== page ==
They then had each table talk among themselves and then write one burning question. My table had a couple who had listed 5 schools, got none of them and got assigned John Rodgers which is 4 miles from their house. Another mom, with a child at Thorton Creek, said that her neighbors had warned her they live in a no-man's land where they could never get into Bryant. This mom, Kellie Larue, explained later on how this had occurred. She said that when University Heights was closed, Bryant and other schools absorbed those kids. Because of rising enrollments, it created a situation where if you live on the outer edge of the reference area, you would never get into Bryant.
One question was what programs could be eliminated to create room at schools. People were puzzled and then aghast when this person suggested getting rid of art, music and PE. Ms. Robinson explained those were part of teachers' PCP contract and could not be eliminated.
One mom stood up and calmly stated that she did not believe that nothing could be done. She challenged the staff to take "exceptional moves" for this unique problem (although Don Kennedy had said this was not the only area that has capacity problems). Unfortunately, there really wasn't a good answer except that no, they can't. I was surprised (and told this to the mom after the meeting) that neither of the Board members spoke up because the assignment plan (and any changes to it even if short-term) are under the Board's control. It's not like the staff couldn't go to the Board and ask but the Board would likely have to vote it in. (Charlie, am I right here?)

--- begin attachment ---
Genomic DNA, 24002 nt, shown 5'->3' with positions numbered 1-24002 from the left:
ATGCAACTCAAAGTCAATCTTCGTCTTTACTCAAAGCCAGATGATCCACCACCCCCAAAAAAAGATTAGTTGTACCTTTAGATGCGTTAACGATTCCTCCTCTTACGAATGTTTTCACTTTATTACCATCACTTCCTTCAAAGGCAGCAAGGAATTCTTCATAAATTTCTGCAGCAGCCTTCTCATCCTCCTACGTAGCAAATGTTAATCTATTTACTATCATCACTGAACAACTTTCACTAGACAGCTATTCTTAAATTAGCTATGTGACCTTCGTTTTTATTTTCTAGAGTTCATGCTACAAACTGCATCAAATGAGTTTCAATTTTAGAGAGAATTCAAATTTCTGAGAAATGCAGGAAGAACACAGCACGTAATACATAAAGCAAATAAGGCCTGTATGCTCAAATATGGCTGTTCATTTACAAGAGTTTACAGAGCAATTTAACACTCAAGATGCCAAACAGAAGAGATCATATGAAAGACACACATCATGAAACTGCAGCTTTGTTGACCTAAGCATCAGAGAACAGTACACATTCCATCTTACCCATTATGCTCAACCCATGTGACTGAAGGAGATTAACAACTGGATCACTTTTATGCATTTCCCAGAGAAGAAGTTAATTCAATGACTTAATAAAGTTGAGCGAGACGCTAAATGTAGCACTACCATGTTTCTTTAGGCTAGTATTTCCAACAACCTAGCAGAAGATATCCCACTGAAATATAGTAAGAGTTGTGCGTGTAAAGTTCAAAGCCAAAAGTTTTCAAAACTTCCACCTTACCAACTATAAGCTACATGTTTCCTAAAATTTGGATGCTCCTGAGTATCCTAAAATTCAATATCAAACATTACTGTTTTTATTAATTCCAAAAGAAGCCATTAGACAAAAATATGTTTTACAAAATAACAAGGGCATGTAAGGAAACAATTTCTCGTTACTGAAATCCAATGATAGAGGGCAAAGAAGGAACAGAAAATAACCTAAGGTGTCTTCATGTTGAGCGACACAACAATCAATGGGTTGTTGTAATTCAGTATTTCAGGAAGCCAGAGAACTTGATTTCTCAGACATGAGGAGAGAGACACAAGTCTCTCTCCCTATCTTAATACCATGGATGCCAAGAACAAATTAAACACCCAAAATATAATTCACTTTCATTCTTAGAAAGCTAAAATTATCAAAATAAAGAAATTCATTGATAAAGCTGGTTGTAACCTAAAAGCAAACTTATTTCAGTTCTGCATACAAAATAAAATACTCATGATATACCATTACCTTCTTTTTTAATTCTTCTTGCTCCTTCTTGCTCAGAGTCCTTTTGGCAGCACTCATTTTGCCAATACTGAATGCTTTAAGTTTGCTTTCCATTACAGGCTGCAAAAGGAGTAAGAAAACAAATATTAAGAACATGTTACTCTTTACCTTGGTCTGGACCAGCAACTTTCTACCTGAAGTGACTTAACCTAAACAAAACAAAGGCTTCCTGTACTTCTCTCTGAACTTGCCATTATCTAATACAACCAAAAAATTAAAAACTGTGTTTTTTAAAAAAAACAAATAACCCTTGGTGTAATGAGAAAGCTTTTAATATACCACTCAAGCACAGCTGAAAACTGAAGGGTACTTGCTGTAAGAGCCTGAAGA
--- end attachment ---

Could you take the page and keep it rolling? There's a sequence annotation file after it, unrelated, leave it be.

One father said that he understood that the assignment plan was going to be changed in the future but how would that help now? And, of course, there is no answer for that.
People asked about how the waitlists worked and Tracy pointed out that the assignment plan had been tweaked about 10 years ago so that people would not game the system. John Miner, the principal at Thorton Creek, asked if the lottery system couldn't be helped so that people don't get mandatory assignments.
I think people were largely unsatisfied. The added kindergarten class with the unknown location probably depressed people more because it's like "Will it be the school I'm waitlisted for? Nah." Did the district know this was coming? Yes but you have the problem of schools wanting, because parents want, smaller kindergarten sizes and yet you have people who can't get into an elementary school anywhere near their home. One mom at my table asked me about portables but I said that unless the principal asked for it, I doubt the district would just put them at a school.
Would it be better to overfill those kindergartens and make some people happy or keep them smaller which is probably the better academic atmosphere for kindergarten? I don't think opening Sand Point is the way to go; I believe there is still room at John Rodgers. It seems like John Rodgers is not very popular but I'm not sure how many kids who are in that reference area go there.